Health Highlights: May 20, 2013
Here are some of the latest health and medical news developments, compiled by the editors of HealthDay:
Great Britain in Throes of Measles Outbreak
British health officials are struggling with an unprecedented measles outbreak that health officials blame on a controversial and now-discredited study that linked the measles vaccine to autism.
The United Kingdom has recorded more than 1,200 cases of the potentially fatal disease so far this year, after a record number of nearly 2,000 cases last year. Britain once reported only several dozen cases every year, but now has the unwanted distinction of ranking second in Europe, behind only Romania, the Associated Press reported.
"This is the legacy of the Wakefield scare," said Dr. David Elliman, a spokesman for the Royal College of Paediatrics and Child Health, referring to a paper published in 1998 by Andrew Wakefield and colleagues that has been widely rejected by scientists and retracted by the journal that originally published it.
Wakefield's study suggested a link between autism and the combined measles, mumps and rubella vaccine -- called the MMR. Britain's top medical board banned Wakefield from practicing medicine in the country, ruling that he and two of his colleagues showed a "callous disregard" for the children in the study, the AP reported.
Following publication of the study, rates of MMR immunization fell drastically across Great Britain as many worried parents chose not to have their children vaccinated. Rates plunged from more than 90 percent to 54 percent, the AP reported.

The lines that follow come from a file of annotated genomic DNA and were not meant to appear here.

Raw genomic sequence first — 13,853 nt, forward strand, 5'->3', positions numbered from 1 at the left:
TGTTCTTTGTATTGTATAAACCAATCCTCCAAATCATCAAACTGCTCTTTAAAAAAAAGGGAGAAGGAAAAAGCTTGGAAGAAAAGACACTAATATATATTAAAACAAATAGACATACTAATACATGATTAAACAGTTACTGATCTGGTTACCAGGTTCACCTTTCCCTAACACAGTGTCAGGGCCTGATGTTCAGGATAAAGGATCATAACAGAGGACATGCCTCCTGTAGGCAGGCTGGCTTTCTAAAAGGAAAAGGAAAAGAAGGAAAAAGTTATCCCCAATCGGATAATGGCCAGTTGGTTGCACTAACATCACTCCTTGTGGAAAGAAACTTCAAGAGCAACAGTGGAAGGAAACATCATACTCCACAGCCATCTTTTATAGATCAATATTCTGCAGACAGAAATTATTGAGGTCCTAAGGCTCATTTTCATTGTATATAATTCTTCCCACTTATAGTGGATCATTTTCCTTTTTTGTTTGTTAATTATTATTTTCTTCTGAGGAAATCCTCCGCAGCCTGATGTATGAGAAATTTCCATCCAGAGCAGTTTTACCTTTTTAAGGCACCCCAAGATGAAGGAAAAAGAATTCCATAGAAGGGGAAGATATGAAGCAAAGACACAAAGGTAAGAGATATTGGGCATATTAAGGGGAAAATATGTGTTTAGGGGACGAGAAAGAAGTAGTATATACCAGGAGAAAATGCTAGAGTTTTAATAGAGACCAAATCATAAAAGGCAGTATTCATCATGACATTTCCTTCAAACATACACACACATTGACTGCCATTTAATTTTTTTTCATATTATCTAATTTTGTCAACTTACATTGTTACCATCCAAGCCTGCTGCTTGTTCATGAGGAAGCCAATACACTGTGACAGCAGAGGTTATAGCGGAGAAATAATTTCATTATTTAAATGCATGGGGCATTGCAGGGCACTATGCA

Now, almost 15 years after the MMR/autism controversy began, there's "this group of older children who have never been immunized who are a large pool of infections," Elliman said. The majority of those now getting sick -- including many older children and teens -- have never been vaccinated, the AP reported.
The outbreak has been centered in Wales. Immunization drives are under way there and in other parts of the country with a goal of immunizing 1 million children aged 10 to 16, the AP said.
Since the introduction of the measles vaccine in the 1960s, worldwide deaths from the disease have plunged about 70 percent. However, it's still one of the leading causes of death in children under 5, and it kills more than 150,000 people every year, mostly in developing countries, the AP reported.
In Britain, about 90 percent of children under 5 have been vaccinated against the rash-causing disease, which is very contagious. But for children now aged 10 to 16, the vaccination rate is below 50 percent in some parts of the country, the AP said.
In the United States, most states require children to be vaccinated against measles before starting school. Last year, there were 55 reported cases of measles in the United States, where the vaccination rate is above 90 percent, the news service reported.
Victim of Flesh-Eating Bacteria Demonstrates Bionic Hands
Aimee Copeland, the young woman who lost her hands, a leg and a foot to necrotizing fasciitis (the "flesh-eating" bacteria) last year, is now using high-tech bionic hands to do everyday chores, CNN reported Monday.
Copeland, a University of West Georgia graduate student, contracted the bacterial infection after she suffered a gash to her leg in a zip-lining accident on May 1, 2012. Doctors were forced to perform multiple amputations to save her life.
Demonstrating the new bionic hands for media, Copeland told CNN she is most looking forward to cleaning her house on her own again, and cooking.
"I really want to be able to get back in the kitchen and start cooking some delicious vegetarian meals for myself," she said. The new hand "mimics so well a natural hand that it really just reminds me of before the accident, how I would have done things," Copeland added. "I never thought I would actually be able to hold a knife and cut something. That's just incredible."
The bionic hands do carry a hefty price tag, costing over $120,000 each. Copeland is set to receive a prosthetic leg later this year, CNN said, and she is working to complete her Master's degree by the end of the year.